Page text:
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Worldviews Evid Based Nurs. 2004;1 Suppl 1:S52-9.

Organizational research with impact: working backwards.

Author information

1
Center for Delivery, Organization and Markets, Agency for Healthcare Research and Quality, Rockville, MD 20850, USA. ifraser@ahrq.gov

Abstract

BACKGROUND OR RATIONALE: To improve health care, we need to improve the organization of care, along with the payment systems that shape organizational priorities and behavior. The opportunity and challenge for research are to find a way to work with health care leadership so that future management decisions can make use of strong evidence.

AIMS AND METHODS:

This article uses findings from research on nursing to illustrate the potential for organizational research and management research to improve health care. It then distills recommendations from six focused stakeholder meetings to identify five ways in which we might improve organizational, management, and policy research to maximize its use.

RESULTS AND DISCUSSION:

Hospital, health plan, and other system leaders have five recommendations for research: (1) Design studies that answer user questions, with a focus on the "why" and "what if" rather than just the "what." (2) Present findings in leaders' time and space, defining evidence as they do and identifying generalizability of findings. (3) Change the incentive system for researchers so that they are rewarded for the activities that maximize impact on decision making. (4) Build user-researcher collaborations and dialogue. (5) Change the way we disseminate evidence, with dissemination through "early adopters," trade association meetings, consultants, etc.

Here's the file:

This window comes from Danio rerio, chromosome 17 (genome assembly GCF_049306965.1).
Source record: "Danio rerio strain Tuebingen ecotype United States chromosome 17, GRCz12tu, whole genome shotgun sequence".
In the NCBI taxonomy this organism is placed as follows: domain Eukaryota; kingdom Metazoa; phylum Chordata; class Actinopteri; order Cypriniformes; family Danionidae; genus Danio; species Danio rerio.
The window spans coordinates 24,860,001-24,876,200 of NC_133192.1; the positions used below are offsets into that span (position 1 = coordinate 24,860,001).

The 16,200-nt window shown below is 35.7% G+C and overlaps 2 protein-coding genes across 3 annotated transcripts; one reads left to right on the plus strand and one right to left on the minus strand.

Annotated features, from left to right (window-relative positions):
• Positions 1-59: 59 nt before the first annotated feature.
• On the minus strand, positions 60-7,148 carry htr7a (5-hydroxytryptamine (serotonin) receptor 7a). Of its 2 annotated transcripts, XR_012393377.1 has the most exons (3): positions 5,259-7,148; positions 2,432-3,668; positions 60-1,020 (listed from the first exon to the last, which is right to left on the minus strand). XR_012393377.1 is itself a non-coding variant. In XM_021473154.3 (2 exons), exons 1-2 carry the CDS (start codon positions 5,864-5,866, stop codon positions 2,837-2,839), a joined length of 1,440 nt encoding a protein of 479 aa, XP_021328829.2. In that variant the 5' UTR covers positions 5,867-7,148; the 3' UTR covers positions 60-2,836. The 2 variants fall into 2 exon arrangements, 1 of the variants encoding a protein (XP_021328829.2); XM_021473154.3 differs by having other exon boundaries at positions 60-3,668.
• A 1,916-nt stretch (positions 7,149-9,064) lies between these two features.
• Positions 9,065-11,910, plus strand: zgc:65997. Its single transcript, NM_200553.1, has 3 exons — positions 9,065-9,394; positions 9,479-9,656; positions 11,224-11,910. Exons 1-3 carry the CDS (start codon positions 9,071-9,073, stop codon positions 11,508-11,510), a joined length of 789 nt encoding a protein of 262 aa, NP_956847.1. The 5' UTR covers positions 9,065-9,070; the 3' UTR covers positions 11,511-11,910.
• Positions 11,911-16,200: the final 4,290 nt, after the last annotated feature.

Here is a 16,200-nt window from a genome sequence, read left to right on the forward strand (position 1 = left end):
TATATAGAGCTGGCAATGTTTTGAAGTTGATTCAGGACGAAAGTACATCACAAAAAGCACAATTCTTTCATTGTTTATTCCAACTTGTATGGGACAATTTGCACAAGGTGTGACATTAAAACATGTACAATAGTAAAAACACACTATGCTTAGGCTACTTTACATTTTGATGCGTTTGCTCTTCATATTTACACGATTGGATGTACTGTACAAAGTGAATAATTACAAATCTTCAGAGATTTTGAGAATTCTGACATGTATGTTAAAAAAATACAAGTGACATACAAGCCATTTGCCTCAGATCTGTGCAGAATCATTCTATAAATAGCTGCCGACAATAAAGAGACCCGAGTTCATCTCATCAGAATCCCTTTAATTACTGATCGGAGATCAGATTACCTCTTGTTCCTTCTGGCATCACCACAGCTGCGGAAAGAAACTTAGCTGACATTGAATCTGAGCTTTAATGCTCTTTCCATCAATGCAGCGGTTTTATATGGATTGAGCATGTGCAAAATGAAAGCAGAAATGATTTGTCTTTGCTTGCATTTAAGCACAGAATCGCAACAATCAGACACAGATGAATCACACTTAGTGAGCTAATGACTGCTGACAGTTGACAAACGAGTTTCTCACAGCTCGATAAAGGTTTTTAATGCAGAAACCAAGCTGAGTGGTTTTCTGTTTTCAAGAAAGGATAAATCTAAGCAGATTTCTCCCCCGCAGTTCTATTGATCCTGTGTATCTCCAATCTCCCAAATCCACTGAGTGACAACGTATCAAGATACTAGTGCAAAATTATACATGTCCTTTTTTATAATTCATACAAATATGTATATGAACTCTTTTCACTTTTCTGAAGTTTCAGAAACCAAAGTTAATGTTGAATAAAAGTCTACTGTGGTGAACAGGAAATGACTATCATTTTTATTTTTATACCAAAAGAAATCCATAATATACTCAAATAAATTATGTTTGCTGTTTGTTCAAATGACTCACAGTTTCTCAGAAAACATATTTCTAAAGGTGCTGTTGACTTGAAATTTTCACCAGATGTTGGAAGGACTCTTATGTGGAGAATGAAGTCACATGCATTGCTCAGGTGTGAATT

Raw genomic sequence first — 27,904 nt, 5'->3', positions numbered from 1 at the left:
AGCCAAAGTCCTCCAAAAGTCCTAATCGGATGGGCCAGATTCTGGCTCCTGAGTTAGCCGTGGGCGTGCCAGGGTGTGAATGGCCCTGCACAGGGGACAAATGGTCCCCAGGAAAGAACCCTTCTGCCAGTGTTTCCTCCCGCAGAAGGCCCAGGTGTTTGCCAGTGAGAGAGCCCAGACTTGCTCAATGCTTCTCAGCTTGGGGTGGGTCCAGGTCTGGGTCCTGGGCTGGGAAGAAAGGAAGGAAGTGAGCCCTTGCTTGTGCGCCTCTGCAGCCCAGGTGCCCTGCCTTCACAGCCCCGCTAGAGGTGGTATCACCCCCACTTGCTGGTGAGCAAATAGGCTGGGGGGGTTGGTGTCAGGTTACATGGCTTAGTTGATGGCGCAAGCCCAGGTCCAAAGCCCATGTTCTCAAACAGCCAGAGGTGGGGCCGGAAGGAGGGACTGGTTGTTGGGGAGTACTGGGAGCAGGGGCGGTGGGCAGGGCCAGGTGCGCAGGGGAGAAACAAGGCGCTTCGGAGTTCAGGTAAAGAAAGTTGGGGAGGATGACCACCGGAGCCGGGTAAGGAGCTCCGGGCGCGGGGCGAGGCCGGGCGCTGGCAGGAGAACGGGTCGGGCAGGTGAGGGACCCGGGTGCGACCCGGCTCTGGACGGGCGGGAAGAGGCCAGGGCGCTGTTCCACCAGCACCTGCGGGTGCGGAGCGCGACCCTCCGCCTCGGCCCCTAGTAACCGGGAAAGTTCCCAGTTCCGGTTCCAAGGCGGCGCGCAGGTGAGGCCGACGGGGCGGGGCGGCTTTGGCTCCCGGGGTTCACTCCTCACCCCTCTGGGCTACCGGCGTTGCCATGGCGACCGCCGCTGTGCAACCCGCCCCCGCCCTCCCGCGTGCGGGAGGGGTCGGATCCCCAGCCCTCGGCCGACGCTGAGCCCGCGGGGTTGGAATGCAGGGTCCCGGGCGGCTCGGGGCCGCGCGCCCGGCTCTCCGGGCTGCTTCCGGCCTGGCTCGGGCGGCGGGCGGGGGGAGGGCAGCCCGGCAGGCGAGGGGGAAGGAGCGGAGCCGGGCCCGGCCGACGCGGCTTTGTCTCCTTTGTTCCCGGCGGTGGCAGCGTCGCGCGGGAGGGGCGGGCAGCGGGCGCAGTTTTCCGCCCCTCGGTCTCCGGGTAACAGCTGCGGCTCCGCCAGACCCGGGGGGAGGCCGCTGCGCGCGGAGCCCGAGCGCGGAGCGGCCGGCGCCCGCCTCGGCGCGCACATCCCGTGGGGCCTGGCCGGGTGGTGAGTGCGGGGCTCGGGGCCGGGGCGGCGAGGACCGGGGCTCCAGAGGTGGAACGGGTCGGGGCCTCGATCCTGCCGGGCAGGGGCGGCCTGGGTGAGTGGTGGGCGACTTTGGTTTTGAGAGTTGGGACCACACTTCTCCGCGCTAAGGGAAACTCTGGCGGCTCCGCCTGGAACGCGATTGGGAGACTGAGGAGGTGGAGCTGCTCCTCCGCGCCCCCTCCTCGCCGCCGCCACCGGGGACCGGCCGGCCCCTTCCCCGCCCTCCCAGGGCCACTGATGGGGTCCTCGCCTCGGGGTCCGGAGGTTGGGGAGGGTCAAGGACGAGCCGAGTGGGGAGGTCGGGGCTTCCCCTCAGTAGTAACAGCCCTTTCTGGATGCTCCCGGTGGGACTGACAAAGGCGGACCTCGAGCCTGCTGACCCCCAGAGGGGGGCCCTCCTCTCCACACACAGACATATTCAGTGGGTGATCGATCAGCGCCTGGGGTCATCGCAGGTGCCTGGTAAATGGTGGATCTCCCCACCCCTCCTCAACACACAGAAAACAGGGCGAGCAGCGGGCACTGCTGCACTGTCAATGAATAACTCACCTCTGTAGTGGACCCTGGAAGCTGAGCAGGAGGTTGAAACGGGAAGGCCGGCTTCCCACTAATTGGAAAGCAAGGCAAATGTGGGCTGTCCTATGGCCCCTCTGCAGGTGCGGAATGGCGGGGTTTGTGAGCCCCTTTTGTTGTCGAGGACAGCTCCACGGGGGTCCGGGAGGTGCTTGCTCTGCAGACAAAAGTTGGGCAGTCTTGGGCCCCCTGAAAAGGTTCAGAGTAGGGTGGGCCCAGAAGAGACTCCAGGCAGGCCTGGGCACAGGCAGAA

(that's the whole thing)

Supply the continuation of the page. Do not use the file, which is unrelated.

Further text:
IMPLICATIONS FOR RESEARCH, PRACTICE, AND POLICY:

System and policy leaders control important levers for improving health care, since they shape organizational structure, processes and culture, payment strategies, program design, and regulation. Just as evidence-based medicine can improve clinical practice, evidence-based management and policymaking can change how these powerful levers are used. But for evidence to inform the decisions of system and policy leaders, we will need to rethink and restructure the research enterprise itself, bringing the potential users of evidence into the production process.

[Indexed for MEDLINE]

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